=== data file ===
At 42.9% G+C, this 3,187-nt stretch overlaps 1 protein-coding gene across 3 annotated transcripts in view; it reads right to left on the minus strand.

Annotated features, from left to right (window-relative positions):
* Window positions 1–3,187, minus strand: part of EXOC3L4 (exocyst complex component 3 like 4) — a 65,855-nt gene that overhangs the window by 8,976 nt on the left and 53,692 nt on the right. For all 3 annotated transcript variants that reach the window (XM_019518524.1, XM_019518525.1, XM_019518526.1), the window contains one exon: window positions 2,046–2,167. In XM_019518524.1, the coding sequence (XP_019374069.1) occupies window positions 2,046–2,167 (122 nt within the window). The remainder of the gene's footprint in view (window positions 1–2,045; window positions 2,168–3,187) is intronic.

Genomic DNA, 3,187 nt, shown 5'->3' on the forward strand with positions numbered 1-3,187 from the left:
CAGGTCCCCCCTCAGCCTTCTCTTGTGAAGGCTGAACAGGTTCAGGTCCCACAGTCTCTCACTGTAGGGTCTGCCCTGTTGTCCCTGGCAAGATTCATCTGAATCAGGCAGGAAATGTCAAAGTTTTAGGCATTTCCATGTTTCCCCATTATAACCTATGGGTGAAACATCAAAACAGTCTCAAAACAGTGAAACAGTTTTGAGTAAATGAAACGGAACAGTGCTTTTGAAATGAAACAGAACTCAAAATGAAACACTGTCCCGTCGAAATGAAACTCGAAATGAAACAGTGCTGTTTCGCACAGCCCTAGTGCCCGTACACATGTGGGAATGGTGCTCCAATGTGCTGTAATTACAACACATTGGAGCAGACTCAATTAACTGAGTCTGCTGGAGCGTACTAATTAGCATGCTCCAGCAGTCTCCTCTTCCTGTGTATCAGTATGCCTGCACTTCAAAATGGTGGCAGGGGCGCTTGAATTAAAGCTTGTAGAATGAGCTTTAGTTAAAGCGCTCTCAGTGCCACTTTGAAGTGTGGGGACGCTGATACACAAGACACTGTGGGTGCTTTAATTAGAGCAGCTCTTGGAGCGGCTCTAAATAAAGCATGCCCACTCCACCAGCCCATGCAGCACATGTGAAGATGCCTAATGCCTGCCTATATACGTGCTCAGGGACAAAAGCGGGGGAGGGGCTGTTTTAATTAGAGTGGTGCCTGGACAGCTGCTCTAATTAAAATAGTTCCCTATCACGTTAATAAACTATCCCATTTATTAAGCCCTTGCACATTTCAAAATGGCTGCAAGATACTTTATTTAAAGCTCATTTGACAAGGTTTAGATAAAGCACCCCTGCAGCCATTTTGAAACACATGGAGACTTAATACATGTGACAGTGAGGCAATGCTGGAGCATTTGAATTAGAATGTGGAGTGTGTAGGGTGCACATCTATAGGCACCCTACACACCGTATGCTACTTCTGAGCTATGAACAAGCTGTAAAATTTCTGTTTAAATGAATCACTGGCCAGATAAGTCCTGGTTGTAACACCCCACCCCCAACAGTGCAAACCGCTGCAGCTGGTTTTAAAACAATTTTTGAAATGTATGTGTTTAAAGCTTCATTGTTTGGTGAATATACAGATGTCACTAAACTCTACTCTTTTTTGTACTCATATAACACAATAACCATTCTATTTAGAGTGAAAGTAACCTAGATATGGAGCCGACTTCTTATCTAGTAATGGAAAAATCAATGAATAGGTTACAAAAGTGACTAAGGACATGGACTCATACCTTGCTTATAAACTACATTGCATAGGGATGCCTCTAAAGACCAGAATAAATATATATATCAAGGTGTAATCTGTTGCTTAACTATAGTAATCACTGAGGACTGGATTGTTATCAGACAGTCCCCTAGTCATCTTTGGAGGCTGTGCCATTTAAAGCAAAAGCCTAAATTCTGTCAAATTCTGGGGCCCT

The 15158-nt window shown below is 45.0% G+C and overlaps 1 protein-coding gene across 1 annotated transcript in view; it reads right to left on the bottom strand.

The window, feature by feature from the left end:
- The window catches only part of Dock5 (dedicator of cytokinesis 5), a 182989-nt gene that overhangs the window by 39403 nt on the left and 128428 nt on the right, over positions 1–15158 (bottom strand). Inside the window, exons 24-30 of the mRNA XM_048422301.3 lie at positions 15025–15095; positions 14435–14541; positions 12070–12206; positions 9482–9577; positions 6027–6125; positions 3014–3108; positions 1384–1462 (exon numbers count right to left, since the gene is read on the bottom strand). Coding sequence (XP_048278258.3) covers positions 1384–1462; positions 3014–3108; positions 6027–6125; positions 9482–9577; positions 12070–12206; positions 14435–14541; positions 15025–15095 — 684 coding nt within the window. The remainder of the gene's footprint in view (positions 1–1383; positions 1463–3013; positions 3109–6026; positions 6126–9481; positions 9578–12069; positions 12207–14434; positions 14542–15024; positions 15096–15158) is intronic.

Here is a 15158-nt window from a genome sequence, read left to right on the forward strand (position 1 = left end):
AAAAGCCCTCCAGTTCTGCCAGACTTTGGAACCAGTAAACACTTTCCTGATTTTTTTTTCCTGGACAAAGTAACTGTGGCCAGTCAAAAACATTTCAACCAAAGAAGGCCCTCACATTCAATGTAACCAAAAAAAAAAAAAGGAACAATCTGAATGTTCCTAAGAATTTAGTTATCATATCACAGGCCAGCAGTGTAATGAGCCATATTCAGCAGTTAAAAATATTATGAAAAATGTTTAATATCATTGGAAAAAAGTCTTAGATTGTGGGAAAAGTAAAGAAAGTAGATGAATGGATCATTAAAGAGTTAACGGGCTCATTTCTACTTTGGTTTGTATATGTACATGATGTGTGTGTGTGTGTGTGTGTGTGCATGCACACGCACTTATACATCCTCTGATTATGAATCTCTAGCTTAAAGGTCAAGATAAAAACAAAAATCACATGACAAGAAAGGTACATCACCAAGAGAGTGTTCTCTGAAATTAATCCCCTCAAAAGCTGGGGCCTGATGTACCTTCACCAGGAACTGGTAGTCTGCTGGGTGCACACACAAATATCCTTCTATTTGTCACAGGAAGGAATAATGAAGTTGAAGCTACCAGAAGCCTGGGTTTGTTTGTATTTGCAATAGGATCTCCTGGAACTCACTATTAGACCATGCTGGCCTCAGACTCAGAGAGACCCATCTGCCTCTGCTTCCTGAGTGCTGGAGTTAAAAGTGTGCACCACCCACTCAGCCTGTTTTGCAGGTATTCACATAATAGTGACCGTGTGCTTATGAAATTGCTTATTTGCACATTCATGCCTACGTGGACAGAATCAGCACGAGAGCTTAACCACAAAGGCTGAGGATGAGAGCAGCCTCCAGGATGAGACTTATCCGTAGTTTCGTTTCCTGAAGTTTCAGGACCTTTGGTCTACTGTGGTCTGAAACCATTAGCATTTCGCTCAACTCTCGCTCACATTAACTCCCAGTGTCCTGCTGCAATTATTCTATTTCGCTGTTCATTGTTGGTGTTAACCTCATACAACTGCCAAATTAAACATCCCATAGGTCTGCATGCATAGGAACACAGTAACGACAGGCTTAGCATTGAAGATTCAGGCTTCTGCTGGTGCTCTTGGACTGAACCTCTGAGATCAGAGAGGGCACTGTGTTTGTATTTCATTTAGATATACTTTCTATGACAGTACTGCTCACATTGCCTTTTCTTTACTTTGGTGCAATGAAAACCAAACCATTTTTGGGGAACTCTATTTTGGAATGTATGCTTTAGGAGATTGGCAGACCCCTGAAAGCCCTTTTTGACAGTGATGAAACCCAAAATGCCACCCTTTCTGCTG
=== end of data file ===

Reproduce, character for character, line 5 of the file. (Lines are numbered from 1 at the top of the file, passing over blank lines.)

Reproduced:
CAGGTCCCCCCTCAGCCTTCTCTTGTGAAGGCTGAACAGGTTCAGGTCCCACAGTCTCTCACTGTAGGGTCTGCCCTGTTGTCCCTGGCAAGATTCATCTGAATCAGGCAGGAAATGTCAAAGTTTTAGGCATTTCCATGTTTCCCCATTATAACCTATGGGTGAAACATCAAAACAGTCTCAAAACAGTGAAACAGTTTTGAGTAAATGAAACGGAACAGTGCTTTTGAAATGAAACAGAACTCAAAATGAAACACTGTCCCGTCGAAATGAAACTCGAAATGAAACAGTGCTGTTTCGCACAGCCCTAGTGCCCGTACACATGTGGGAATGGTGCTCCAATGTGCTGTAATTACAACACATTGGAGCAGACTCAATTAACTGAGTCTGCTGGAGCGTACTAATTAGCATGCTCCAGCAGTCTCCTCTTCCTGTGTATCAGTATGCCTGCACTTCAAAATGGTGGCAGGGGCGCTTGAATTAAAGCTTGTAGAATGAGCTTTAGTTAAAGCGCTCTCAGTGCCACTTTGAAGTGTGGGGACGCTGATACACAAGACACTGTGGGTGCTTTAATTAGAGCAGCTCTTGGAGCGGCTCTAAATAAAGCATGCCCACTCCACCAGCCCATGCAGCACATGTGAAGATGCCTAATGCCTGCCTATATACGTGCTCAGGGACAAAAGCGGGGGAGGGGCTGTTTTAATTAGAGTGGTGCCTGGACAGCTGCTCTAATTAAAATAGTTCCCTATCACGTTAATAAACTATCCCATTTATTAAGCCCTTGCACATTTCAAAATGGCTGCAAGATACTTTATTTAAAGCTCATTTGACAAGGTTTAGATAAAGCACCCCTGCAGCCATTTTGAAACACATGGAGACTTAATACATGTGACAGTGAGGCAATGCTGGAGCATTTGAATTAGAATGTGGAGTGTGTAGGGTGCACATCTATAGGCACCCTACACACCGTATGCTACTTCTGAGCTATGAACAAGCTGTAAAATTTCTGTTTAAATGAATCACTGGCCAGATAAGTCCTGGTTGTAACACCCCACCCCCAACAGTGCAAACCGCTGCAGCTGGTTTTAAAACAATTTTTGAAATGTATGTGTTTAAAGCTTCATTGTTTGGTGAATATACAGATGTCACTAAACTCTACTCTTTTTTGTACTCATATAACACAATAACCATTCTATTTAGAGTGAAAGTAACCTAGATATGGAGCCGACTTCTTATCTAGTAATGGAAAAATCAATGAATAGGTTACAAAAGTGACTAAGGACATGGACTCATACCTTGCTTATAAACTACATTGCATAGGGATGCCTCTAAAGACCAGAATAAATATATATATCAAGGTGTAATCTGTTGCTTAACTATAGTAATCACTGAGGACTGGATTGTTATCAGACAGTCCCCTAGTCATCTTTGGAGGCTGTGCCATTTAAAGCAAAAGCCTAAATTCTGTCAAATTCTGGGGCCCT